THE CASE WITH THE MISSING EGG – RICH PASCHALL

The story of Harold (Soup and Sandwich) continues with a new week.

Sunday started like any other Sunday.  Harold arose punctually with the sound of the alarm clock.  There was never any pressing the snooze button for Harold.  Time was too valuable to be wasted pressing a snooze button.  The world never snoozes, so why should Harold?  He quickly went through his morning routine, then went on to the kitchen for coffee.

Han Dynasty 206 BC - 220 AD

Han Dynasty 206 BC – 220 AD

As expected, Harold found the coffee already brewing.  He set it up the night before so that there would be no fumbling through the coffee-making process in the morning.  When Harold was ready, so was the coffee.  You would not expect anything less from the time managing genius that he was.  He had a light breakfast, did some light reading and followed that by cleaning the dishes and neatly putting them away.

Now Harold, master of organization, commander of the schedule, and ruler of all the cleaning supplies, was ready to begin.  He would start cleaning in the living room at the front of the house and follow through all the rooms, closets included, until he got to the back of the house.  This would generally take all day with a little time off for a second cup of coffee and then again later for a light lunch.

So Harold dusted and vacuumed and swept.  Every item was cleaned.  As there were very few item on tables or cabinets, the job could be done quickly.  Each drawer had to be opened and inspected.  Everything had to be in place.  A quick visual inventory was taken by Harold’s computer like mind, and nothing was out-of-place when he was finished.  Actually, nothing was out-of-place when Harold started, but he just had to check to make sure.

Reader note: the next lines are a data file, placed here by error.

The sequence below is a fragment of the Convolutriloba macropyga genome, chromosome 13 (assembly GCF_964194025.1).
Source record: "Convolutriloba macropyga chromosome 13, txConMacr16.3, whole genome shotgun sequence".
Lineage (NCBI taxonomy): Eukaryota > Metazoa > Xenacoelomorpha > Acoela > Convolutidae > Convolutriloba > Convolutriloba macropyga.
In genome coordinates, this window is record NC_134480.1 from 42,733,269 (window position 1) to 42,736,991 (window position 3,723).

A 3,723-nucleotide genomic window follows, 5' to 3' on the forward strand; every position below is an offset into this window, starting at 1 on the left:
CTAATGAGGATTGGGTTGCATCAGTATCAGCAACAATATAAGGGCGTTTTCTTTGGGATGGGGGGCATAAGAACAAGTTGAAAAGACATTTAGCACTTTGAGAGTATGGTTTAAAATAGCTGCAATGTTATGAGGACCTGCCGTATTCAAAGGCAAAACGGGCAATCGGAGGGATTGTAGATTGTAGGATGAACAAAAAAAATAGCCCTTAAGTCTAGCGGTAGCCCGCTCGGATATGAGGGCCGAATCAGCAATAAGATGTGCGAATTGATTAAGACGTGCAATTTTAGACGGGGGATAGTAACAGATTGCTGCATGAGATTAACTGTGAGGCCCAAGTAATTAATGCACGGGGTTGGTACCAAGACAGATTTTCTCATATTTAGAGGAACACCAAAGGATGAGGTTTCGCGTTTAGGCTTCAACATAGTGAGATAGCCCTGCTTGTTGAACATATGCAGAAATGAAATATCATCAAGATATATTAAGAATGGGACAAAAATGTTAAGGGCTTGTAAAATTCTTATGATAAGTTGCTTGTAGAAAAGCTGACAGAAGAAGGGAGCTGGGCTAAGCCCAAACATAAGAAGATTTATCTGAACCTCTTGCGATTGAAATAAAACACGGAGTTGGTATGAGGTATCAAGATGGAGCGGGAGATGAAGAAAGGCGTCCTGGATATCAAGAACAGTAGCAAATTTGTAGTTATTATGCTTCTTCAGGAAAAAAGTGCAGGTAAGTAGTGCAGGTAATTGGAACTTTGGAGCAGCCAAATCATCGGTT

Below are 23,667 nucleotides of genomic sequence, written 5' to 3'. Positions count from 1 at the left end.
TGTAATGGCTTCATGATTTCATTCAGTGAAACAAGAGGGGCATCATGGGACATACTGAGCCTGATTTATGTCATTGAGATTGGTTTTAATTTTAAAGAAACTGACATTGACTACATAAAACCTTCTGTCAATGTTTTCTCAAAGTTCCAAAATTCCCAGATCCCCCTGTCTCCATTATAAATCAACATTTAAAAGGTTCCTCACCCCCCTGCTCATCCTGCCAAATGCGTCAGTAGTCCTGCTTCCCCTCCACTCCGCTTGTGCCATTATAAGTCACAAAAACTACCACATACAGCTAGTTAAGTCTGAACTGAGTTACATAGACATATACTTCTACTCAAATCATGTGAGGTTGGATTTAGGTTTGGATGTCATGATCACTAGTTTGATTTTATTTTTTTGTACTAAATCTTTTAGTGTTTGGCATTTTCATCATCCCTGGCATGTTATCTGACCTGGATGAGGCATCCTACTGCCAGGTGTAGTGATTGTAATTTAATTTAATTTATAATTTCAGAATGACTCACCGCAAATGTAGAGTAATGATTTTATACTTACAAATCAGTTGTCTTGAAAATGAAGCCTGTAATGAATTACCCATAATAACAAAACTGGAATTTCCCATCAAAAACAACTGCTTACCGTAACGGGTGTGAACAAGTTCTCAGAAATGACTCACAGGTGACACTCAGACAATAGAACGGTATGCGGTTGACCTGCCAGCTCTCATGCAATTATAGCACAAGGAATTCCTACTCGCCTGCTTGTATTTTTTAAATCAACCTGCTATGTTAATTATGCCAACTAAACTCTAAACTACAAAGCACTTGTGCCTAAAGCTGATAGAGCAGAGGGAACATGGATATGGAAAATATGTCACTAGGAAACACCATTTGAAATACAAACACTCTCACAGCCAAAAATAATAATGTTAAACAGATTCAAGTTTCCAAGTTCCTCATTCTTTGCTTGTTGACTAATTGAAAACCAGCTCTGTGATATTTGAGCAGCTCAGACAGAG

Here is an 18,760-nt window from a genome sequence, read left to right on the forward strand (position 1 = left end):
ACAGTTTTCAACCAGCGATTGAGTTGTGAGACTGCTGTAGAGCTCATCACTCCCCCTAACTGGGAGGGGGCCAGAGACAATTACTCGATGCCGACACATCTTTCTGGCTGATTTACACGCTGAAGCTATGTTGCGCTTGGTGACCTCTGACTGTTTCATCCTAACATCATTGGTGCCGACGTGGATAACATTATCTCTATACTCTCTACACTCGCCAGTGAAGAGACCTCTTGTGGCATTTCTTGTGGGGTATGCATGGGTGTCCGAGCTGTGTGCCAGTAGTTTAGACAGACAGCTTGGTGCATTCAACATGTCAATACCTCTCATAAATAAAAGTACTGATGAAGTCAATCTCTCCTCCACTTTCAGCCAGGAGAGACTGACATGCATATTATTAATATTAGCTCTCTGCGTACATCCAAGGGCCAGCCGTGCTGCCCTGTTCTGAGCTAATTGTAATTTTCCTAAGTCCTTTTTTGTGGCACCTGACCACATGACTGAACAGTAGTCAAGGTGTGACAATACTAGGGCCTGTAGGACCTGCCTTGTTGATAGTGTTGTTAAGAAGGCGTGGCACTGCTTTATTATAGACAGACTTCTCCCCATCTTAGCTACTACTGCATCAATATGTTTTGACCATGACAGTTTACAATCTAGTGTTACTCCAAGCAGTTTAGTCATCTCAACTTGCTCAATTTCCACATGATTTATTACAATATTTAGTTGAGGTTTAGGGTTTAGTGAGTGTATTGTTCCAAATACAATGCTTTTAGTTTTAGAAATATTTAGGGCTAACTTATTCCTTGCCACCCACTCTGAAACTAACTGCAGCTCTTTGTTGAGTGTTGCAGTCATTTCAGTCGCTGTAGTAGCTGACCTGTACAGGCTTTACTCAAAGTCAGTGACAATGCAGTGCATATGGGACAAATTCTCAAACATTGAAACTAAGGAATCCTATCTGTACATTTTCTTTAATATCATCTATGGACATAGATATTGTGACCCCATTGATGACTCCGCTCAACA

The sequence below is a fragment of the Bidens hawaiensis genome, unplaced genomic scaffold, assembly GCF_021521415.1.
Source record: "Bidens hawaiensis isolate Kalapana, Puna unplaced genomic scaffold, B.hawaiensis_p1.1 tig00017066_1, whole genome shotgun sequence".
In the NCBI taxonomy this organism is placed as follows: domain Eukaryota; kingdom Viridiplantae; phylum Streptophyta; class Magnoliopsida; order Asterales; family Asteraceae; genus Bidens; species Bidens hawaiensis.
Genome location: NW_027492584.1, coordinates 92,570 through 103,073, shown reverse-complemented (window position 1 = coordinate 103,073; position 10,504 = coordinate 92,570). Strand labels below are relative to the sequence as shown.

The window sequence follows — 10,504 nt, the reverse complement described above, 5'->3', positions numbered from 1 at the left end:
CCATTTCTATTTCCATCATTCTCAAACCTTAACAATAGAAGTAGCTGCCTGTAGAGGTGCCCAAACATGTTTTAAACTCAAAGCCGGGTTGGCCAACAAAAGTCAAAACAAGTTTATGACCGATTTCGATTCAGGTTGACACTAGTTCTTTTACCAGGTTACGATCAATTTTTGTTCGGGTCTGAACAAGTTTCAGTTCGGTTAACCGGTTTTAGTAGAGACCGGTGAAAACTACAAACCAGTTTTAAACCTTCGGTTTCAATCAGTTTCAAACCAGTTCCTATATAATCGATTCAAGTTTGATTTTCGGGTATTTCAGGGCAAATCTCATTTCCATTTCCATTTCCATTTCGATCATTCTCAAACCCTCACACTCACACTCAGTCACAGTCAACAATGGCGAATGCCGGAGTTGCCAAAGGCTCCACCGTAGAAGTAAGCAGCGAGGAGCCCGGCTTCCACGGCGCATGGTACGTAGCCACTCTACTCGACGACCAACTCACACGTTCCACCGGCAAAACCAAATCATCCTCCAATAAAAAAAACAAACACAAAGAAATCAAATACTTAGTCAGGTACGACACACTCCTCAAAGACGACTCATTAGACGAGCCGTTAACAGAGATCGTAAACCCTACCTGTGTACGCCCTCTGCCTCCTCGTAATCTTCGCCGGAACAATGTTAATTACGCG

Tang Servant

When he got to the bedroom closet he spied a box on the top shelf above the space where his clothes were neatly hung.  Harold removed a two-step ladder from behind the bedroom door and put it in from of the closet door.  He used it to reach the case on the shelf and then carefully lifted it as if it held a king’s treasure.  He brought it carefully down the steps and carried it to the living room.  There he set it on the coffee table, which never saw any coffee, and he sat down on the sofa.

Years earlier Harold had the case made to his exact specifications.  While its outward appearance was of an ordinary cardboard box, it was reinforced on the inside to hold the heavy and precious items Harold had so carefully collected in his lifetime.  The sections were of various sizes because the contents were all different in shape.

While no one who saw Harold’s neat, clean and modest apartment would ever suspect, Harold was a collector of rare Japanese and Chinese porcelain.  They were the only collectables in his possession and they were as much an investment as they were a collection.  The pieces were carefully procured over many years.  He had to be careful in his choices, as there were many fakes on the market.

The items also had to be something that Harold enjoyed.  If they were not aesthetically pleasing to his eye, he did not purchase them.  He could not imagine spending a lot of money on something, if they were not good to look at.  Of course, he was the only one who ever saw them.